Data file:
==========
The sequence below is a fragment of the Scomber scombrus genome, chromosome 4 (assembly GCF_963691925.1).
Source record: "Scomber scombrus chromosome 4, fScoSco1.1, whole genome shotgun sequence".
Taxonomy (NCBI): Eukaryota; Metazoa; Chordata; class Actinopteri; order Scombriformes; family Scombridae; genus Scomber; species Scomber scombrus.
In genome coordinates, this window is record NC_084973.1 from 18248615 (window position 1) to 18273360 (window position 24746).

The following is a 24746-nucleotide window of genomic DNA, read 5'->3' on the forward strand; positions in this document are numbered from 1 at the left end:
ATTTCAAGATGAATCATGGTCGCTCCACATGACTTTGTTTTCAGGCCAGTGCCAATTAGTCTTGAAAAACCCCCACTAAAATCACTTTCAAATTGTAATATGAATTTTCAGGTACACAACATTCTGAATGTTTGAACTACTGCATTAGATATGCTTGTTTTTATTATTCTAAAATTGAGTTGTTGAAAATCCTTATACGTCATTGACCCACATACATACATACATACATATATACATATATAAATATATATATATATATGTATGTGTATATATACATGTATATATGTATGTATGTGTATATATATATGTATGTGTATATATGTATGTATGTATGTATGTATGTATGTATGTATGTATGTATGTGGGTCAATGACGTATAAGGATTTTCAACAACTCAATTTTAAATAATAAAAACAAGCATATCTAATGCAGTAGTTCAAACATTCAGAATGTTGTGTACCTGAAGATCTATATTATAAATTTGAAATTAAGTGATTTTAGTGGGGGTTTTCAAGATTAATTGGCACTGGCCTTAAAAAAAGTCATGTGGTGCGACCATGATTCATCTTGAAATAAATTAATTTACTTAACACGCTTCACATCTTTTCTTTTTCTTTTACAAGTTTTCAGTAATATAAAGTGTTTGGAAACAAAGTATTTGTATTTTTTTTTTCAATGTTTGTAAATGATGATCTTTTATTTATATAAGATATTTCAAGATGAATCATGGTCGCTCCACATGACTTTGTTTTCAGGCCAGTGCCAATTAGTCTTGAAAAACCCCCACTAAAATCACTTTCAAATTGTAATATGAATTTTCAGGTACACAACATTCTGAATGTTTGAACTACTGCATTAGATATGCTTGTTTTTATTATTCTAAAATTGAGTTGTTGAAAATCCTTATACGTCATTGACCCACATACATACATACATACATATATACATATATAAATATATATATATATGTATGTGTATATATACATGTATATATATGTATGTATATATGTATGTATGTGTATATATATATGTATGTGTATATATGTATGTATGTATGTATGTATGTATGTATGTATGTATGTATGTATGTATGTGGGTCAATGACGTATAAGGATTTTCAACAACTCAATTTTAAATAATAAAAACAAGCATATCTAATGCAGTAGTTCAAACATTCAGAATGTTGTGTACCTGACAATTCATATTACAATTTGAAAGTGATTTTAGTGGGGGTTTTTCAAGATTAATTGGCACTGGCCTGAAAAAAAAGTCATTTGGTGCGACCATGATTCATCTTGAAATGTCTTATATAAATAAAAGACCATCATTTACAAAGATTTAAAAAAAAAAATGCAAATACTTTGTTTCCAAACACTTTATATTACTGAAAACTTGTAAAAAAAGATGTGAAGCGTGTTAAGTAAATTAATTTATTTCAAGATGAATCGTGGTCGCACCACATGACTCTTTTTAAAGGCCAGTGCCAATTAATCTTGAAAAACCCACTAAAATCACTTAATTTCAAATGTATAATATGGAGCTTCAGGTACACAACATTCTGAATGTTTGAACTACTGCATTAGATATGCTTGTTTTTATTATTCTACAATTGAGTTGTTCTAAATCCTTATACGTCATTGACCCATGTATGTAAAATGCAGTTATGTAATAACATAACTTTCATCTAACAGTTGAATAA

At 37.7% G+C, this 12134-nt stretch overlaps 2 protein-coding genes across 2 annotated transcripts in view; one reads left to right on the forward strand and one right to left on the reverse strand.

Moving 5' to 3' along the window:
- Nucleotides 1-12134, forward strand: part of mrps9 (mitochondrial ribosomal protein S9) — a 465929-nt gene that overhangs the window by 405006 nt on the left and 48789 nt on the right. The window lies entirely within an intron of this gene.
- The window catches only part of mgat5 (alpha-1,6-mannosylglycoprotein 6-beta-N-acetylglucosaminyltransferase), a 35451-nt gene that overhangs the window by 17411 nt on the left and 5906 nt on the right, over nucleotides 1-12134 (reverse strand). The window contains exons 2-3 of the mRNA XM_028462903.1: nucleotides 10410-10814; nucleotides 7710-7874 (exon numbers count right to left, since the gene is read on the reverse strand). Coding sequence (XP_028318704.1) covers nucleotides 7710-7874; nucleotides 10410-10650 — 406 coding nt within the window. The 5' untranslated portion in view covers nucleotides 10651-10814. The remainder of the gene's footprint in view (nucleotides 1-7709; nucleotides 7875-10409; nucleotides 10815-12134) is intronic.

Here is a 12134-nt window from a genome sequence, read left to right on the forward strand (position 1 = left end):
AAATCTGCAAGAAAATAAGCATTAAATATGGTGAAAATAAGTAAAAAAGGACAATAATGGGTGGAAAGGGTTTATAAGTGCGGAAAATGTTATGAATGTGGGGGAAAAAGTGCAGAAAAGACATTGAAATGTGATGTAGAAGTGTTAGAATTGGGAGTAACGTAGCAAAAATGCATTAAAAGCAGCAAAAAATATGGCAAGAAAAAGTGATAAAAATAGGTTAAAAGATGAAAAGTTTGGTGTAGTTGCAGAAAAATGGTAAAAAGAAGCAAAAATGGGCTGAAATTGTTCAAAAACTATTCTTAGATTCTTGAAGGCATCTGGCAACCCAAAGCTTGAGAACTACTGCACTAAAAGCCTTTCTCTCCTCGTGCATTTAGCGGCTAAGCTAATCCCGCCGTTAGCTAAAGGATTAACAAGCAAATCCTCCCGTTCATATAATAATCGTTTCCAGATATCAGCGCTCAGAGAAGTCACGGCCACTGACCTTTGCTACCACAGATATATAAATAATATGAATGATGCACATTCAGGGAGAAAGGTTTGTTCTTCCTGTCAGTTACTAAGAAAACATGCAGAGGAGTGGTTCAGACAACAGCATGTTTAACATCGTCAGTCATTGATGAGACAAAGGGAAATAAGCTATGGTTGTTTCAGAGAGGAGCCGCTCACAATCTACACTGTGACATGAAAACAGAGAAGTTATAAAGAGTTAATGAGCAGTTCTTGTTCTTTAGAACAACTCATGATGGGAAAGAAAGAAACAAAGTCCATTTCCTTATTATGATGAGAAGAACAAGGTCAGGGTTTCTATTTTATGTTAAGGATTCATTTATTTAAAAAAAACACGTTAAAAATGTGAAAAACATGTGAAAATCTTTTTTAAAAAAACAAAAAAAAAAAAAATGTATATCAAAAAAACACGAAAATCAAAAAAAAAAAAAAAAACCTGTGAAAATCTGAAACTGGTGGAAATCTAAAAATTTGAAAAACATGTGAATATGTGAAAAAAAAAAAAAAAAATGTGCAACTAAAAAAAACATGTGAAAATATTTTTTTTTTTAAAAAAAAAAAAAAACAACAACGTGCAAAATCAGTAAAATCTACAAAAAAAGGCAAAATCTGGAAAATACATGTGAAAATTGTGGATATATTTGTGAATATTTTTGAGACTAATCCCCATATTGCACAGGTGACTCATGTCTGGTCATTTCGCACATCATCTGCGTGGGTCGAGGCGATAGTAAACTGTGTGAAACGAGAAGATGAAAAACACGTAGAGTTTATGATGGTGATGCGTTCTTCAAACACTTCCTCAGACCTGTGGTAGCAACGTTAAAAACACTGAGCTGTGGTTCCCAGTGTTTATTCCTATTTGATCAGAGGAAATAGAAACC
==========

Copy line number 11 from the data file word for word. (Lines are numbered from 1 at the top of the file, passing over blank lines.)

Here is a 12134-nt window from a genome sequence, read left to right on the forward strand (position 1 = left end):